Most voters said they had made up their minds about their votes last month or before.
"We're seeing a huge turn in independent voters to the Democrats," said CBS News political consultant Stu Rothenberg. "National exit polls show a significant advantage for Democratic candidates."
History worked against the GOP, too. Since World War II, the party in control of the White House has lost an average 31 House seats and six Senate seats in the second midterm election of a president's tenure in office.
Across the country, both parties hustled to get their supporters out in high-stakes contests across the country — Democrats appealing one more time for change and appearing confident the mood was on their side. But Republicans were conceding nothing as their vaunted get-out-the-vote machine swung into motion.
President Bush was at the White House, awaiting returns that would determine whether he would have to contend with divided government during his final two years in office.
Voting at sunrise, Mr. Bush switched from partisan campaigner to democracy's cheerleader as he implored Americans of all political leanings to cast ballots. (
"We live in a free society, and our government is only as good as the willingness of our people to participate," said Mr. Bush, his wife, Laura, at his side and an "I Voted" sticker on the lapel of his brown suede jacket. "Therefore, no matter what your party affiliation or if you don't have a party affiliation, do your duty, cast your ballot and let your voice be heard."
Several veteran senators coasted to new terms, including Republicans Orrin Hatch in Utah, Richard Lugar in Indiana, Trent Lott in Mississippi and Olympia Snowe in Maine; Kay Bailey Hutchison in Texas, Craig Thomas in Wyoming; and Democrats Robert C. Byrd in West Virginia; Edward M. Kennedy in Massachusetts; Tom Carper in Delaware; Debbie Stabenow in Michigan; Herb Kohl in Wisconsin; Jeff Bingaman in New Mexico, Ben Nelson in Nebraska and Kent Conrad in North Dakota and John Ensign in Nevada.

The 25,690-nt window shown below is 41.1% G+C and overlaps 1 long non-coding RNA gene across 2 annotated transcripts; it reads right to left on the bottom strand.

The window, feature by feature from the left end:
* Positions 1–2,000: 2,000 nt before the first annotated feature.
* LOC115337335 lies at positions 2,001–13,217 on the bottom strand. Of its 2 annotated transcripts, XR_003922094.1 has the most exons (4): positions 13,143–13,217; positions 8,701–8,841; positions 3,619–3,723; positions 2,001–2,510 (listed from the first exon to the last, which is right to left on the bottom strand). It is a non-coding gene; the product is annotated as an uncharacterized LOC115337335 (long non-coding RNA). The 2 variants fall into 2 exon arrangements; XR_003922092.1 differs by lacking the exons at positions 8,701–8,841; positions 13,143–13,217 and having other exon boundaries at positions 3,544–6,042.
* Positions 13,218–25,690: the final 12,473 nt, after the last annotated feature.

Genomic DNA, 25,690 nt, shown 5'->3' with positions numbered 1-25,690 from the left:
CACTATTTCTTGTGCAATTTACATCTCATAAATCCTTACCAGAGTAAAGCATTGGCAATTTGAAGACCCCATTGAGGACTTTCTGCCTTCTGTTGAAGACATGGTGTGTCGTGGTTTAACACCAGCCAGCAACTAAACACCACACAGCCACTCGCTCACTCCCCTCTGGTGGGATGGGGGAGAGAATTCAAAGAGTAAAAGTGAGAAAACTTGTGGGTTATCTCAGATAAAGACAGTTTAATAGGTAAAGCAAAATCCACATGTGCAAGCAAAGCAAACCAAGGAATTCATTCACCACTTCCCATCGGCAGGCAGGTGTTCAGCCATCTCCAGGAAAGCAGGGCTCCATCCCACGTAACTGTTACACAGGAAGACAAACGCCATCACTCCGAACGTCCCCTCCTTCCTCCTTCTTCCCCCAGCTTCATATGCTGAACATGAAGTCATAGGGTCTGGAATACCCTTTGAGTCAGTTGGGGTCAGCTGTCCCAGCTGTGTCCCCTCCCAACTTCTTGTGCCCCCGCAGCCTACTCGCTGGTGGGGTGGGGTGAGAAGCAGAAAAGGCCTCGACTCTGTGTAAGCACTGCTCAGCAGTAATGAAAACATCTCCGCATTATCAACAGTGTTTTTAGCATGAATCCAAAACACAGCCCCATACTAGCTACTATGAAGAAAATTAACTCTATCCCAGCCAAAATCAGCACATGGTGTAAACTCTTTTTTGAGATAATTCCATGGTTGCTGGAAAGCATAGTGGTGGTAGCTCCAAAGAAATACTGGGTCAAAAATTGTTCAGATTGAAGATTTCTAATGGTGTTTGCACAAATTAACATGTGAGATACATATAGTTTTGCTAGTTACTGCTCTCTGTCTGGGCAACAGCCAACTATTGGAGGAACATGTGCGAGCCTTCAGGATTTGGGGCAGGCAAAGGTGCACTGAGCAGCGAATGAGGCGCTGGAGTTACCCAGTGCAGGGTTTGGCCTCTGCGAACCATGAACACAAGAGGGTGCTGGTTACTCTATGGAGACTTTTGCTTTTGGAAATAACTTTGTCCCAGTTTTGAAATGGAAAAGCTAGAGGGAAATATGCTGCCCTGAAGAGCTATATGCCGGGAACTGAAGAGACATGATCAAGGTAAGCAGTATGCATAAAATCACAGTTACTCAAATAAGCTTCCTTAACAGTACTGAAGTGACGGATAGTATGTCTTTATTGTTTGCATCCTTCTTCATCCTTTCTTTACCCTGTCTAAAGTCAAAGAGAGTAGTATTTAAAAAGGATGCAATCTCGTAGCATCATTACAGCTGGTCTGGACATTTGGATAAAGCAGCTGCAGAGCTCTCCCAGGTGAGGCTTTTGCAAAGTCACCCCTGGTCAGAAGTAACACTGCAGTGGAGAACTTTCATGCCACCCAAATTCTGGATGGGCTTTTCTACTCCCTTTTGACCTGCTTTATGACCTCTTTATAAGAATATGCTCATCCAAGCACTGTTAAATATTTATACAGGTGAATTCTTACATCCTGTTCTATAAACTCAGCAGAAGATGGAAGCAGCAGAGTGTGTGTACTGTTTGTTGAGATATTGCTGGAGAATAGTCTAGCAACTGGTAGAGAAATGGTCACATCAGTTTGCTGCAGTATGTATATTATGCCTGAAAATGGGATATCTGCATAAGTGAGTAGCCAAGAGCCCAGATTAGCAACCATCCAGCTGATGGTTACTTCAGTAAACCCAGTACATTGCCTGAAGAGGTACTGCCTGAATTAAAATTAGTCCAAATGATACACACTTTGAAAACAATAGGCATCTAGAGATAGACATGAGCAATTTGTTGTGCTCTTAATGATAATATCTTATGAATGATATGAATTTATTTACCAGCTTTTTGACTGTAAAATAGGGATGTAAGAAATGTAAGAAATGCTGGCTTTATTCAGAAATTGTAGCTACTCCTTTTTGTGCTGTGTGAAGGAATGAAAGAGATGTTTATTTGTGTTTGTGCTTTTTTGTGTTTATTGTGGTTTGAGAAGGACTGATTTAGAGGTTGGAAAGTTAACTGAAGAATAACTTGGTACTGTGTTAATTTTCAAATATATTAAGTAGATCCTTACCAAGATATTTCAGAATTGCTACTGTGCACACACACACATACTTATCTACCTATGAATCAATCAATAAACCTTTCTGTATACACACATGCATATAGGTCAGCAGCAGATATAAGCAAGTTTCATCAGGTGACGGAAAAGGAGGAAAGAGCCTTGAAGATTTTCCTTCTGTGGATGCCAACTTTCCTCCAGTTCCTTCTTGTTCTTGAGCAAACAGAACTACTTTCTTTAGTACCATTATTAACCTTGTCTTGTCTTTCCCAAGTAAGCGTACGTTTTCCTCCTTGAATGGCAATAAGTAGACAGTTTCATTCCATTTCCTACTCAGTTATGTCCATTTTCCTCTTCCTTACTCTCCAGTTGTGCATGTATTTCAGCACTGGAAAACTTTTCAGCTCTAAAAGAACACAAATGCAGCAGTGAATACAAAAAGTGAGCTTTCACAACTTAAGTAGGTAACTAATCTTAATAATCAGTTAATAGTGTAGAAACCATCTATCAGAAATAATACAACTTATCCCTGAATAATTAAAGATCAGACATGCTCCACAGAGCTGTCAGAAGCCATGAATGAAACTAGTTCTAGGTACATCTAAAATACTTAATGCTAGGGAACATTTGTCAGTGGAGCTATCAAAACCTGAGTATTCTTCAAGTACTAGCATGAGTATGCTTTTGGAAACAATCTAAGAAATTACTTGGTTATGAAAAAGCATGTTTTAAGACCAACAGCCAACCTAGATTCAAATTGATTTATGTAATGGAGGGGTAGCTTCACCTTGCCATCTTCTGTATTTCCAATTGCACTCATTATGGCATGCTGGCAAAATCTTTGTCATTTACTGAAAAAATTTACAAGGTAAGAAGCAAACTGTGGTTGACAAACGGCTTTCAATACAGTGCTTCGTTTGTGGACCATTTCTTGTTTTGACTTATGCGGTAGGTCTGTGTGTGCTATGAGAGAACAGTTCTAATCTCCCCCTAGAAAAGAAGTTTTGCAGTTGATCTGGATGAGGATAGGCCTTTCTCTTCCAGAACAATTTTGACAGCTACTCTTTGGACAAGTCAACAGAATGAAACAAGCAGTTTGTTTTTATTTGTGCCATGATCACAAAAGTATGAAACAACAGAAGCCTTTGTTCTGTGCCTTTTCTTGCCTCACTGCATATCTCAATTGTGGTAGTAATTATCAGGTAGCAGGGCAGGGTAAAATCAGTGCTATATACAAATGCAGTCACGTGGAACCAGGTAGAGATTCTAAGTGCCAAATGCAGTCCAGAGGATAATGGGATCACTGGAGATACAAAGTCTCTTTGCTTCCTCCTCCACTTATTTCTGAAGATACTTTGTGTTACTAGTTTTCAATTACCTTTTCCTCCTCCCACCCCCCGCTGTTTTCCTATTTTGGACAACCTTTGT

In Florida, Bill Nelson thumped former secretary of state Katherine Harris to win a second term.
Sen. Hillary Rodham Clinton coasted to a second Democratic term in New York, winning roughly 70 percent of the vote in a warm-up to a possible run for the White House in 2008.
Democrats also won a majority of, including Massachusetts, Deval Patrick becomes the state's first black chief executive.
Other estimated statehouse winners: Democrat Janet Napolitano in Arizona, Republican Rick Perry in Texas, Republican Dave Heineman in Nebraska, Democrat Bill Richardson in New Mexico, Democrat Eliot Spitzer in New York and Democrat Dave Freudenthal in Wyoming.
Voters also filled state legislative seats and decided hundreds of statewide ballot initiatives on issues ranging from proposed bans on gay marriage to increases in the minimum wage.
About a third of voters nationwide were using new equipment, andwere reported right out of the gate. The government deployed a record number of poll watchers to the many competitive races across the country.
Overall, the Justice Department said polling complaints were down slightly from 2004 by early afternoon.